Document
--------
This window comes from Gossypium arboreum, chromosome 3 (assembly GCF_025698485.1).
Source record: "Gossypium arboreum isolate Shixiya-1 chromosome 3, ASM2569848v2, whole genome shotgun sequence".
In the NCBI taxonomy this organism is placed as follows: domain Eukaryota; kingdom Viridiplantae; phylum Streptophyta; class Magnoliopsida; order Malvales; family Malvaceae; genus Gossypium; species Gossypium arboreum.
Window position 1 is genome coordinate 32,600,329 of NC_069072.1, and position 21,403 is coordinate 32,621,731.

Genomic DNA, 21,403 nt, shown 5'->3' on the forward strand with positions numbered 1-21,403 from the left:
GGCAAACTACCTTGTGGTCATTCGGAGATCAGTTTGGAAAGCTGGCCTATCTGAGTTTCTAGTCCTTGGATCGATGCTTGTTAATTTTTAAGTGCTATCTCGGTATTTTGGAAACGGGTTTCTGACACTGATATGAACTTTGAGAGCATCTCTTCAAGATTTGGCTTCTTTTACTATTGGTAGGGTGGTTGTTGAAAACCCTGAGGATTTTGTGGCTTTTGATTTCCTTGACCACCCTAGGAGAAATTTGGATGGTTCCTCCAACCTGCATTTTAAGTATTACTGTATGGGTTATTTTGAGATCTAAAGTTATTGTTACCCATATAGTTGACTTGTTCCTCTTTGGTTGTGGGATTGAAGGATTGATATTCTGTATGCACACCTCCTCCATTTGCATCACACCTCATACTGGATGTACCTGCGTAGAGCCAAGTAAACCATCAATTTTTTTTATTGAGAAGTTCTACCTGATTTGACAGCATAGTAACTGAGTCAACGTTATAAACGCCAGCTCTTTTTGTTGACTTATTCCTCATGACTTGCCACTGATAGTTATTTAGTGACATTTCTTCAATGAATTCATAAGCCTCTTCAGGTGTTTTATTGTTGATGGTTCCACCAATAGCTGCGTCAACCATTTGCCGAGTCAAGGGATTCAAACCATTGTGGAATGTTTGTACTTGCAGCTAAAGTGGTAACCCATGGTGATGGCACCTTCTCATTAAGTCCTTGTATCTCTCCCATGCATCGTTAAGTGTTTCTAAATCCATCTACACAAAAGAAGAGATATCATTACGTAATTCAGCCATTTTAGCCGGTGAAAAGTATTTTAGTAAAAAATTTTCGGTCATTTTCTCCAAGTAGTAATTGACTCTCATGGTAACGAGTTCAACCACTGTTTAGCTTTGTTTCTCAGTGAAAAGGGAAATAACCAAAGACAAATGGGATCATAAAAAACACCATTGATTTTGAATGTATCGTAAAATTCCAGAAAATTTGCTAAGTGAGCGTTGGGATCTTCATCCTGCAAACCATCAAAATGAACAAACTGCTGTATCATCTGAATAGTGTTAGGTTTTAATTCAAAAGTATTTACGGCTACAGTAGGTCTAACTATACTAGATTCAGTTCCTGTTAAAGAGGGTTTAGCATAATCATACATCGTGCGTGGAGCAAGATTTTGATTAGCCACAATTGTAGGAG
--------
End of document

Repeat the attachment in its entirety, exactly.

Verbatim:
This window comes from Gossypium arboreum, chromosome 3 (assembly GCF_025698485.1).
Source record: "Gossypium arboreum isolate Shixiya-1 chromosome 3, ASM2569848v2, whole genome shotgun sequence".
In the NCBI taxonomy this organism is placed as follows: domain Eukaryota; kingdom Viridiplantae; phylum Streptophyta; class Magnoliopsida; order Malvales; family Malvaceae; genus Gossypium; species Gossypium arboreum.
Window position 1 is genome coordinate 32,600,329 of NC_069072.1, and position 21,403 is coordinate 32,621,731.

Genomic DNA, 21,403 nt, shown 5'->3' on the forward strand with positions numbered 1-21,403 from the left:
GGCAAACTACCTTGTGGTCATTCGGAGATCAGTTTGGAAAGCTGGCCTATCTGAGTTTCTAGTCCTTGGATCGATGCTTGTTAATTTTTAAGTGCTATCTCGGTATTTTGGAAACGGGTTTCTGACACTGATATGAACTTTGAGAGCATCTCTTCAAGATTTGGCTTCTTTTACTATTGGTAGGGTGGTTGTTGAAAACCCTGAGGATTTTGTGGCTTTTGATTTCCTTGACCACCCTAGGAGAAATTTGGATGGTTCCTCCAACCTGCATTTTAAGTATTACTGTATGGGTTATTTTGAGATCTAAAGTTATTGTTACCCATATAGTTGACTTGTTCCTCTTTGGTTGTGGGATTGAAGGATTGATATTCTGTATGCACACCTCCTCCATTTGCATCACACCTCATACTGGATGTACCTGCGTAGAGCCAAGTAAACCATCAATTTTTTTTATTGAGAAGTTCTACCTGATTTGACAGCATAGTAACTGAGTCAACGTTATAAACGCCAGCTCTTTTTGTTGACTTATTCCTCATGACTTGCCACTGATAGTTATTTAGTGACATTTCTTCAATGAATTCATAAGCCTCTTCAGGTGTTTTATTGTTGATGGTTCCACCAATAGCTGCGTCAACCATTTGCCGAGTCAAGGGATTCAAACCATTGTGGAATGTTTGTACTTGCAGCTAAAGTGGTAACCCATGGTGATGGCACCTTCTCATTAAGTCCTTGTATCTCTCCCATGCATCGTTAAGTGTTTCTAAATCCATCTACACAAAAGAAGAGATATCATTACGTAATTCAGCCATTTTAGCCGGTGAAAAGTATTTTAGTAAAAAATTTTCGGTCATTTTCTCCAAGTAGTAATTGACTCTCATGGTAACGAGTTCAACCACTGTTTAGCTTTGTTTCTCAGTGAAAAGGGAAATAACCAAAGACAAATGGGATCATAAAAAACACCATTGATTTTGAATGTATCGTAAAATTCCAGAAAATTTGCTAAGTGAGCGTTGGGATCTTCATCCTGCAAACCATCAAAATGAACAAACTGCTGTATCATCTGAATAGTGTTAGGTTTTAATTCAAAAGTATTTACGGCTACAGTAGGTCTAACTATACTAGATTCAGTTCCTGTTAAAGAGGGTTTAGCATAATCATACATCGTGCGTGGAGCAAGATTTTGATTAGCCACAATTGTAGGAG